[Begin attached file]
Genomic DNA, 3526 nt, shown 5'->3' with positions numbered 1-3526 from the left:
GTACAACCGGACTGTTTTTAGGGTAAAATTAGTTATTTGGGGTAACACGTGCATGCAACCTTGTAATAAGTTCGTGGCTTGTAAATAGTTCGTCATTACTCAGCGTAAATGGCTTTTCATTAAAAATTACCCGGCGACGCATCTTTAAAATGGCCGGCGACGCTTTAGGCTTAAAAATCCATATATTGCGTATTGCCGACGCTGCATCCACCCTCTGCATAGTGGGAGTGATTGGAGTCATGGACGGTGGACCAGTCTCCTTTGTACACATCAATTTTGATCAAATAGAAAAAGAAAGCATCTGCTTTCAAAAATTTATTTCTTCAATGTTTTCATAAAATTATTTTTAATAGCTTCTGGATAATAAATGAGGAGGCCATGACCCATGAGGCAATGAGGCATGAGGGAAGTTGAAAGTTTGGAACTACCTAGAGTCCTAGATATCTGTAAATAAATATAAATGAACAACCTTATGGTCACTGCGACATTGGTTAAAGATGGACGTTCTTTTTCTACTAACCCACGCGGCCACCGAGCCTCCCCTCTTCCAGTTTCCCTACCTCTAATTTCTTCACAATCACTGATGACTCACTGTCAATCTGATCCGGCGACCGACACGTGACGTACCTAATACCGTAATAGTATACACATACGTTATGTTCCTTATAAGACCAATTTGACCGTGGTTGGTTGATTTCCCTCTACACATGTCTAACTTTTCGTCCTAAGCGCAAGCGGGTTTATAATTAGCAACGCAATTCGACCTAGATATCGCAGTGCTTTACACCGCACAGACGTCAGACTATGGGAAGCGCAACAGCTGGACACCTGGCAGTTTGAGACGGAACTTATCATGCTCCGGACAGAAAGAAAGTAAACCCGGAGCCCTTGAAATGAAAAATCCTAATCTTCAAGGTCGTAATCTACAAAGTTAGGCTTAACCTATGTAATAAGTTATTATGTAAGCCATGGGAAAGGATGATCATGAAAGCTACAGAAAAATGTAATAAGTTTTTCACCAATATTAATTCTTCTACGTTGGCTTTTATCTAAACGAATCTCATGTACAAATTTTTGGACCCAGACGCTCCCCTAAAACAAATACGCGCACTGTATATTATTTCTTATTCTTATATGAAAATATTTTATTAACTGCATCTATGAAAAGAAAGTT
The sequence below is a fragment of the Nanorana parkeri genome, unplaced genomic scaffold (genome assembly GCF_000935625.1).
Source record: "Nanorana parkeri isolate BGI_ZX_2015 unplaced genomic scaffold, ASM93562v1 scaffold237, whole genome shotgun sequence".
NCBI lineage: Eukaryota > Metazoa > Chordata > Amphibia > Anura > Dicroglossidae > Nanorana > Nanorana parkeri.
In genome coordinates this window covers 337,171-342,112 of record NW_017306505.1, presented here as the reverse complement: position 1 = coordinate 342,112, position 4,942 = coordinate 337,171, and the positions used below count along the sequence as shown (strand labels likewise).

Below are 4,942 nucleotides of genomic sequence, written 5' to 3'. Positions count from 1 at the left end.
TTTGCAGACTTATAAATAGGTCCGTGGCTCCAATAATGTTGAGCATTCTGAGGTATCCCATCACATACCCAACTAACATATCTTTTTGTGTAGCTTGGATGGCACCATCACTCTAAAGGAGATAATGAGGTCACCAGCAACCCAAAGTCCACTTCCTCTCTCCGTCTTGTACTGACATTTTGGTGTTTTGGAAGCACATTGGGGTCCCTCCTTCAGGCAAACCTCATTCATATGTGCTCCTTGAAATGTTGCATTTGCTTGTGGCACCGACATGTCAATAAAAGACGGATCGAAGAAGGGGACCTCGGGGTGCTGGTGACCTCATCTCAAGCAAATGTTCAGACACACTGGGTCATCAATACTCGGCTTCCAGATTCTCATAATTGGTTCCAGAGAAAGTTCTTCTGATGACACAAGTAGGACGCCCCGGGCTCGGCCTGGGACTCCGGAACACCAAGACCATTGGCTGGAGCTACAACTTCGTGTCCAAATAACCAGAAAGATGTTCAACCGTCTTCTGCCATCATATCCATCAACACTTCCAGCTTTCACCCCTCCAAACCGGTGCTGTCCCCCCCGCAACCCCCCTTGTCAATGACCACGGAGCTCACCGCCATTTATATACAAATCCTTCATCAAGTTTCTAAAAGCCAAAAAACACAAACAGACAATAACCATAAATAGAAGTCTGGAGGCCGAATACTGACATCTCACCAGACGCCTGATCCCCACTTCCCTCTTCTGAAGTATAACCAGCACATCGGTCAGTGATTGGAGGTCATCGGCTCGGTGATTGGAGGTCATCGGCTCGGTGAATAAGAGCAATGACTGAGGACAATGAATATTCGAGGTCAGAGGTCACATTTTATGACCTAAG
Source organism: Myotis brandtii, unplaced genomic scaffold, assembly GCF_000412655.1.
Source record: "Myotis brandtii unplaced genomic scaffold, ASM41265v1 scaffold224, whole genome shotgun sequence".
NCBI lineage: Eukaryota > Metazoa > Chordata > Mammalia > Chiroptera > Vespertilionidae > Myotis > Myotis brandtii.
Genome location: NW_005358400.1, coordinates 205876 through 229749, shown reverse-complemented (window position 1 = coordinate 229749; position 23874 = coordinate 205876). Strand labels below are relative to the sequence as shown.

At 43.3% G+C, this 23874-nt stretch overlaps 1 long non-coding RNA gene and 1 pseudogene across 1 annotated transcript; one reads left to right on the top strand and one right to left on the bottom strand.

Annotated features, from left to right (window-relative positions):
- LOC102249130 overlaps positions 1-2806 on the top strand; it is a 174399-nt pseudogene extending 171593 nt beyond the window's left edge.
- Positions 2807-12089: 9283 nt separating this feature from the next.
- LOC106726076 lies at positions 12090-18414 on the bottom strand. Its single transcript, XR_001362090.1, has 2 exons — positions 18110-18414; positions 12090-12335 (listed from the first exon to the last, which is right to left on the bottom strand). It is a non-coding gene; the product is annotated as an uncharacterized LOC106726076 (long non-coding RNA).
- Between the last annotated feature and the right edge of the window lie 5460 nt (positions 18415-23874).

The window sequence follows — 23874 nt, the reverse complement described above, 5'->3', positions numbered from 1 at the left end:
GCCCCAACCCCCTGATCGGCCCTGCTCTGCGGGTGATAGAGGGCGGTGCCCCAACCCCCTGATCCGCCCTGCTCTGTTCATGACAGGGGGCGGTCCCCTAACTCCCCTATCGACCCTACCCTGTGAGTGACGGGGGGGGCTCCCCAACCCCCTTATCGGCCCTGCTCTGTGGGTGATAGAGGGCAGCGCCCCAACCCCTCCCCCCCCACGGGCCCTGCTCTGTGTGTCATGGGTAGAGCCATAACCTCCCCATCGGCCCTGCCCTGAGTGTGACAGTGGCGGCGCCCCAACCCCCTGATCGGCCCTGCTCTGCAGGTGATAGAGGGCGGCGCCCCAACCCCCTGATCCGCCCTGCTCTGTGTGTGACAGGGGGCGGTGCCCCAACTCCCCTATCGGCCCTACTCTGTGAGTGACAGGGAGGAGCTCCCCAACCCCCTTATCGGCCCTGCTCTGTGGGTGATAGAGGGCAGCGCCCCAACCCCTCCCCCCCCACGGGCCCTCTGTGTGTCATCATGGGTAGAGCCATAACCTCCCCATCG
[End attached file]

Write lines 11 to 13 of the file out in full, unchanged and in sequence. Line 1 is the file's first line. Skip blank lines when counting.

NCBI lineage: Eukaryota > Metazoa > Chordata > Mammalia > Chiroptera > Vespertilionidae > Myotis > Myotis brandtii.
Genome location: NW_005358400.1, coordinates 205876 through 229749, shown reverse-complemented (window position 1 = coordinate 229749; position 23874 = coordinate 205876). Strand labels below are relative to the sequence as shown.

At 43.3% G+C, this 23874-nt stretch overlaps 1 long non-coding RNA gene and 1 pseudogene across 1 annotated transcript; one reads left to right on the top strand and one right to left on the bottom strand.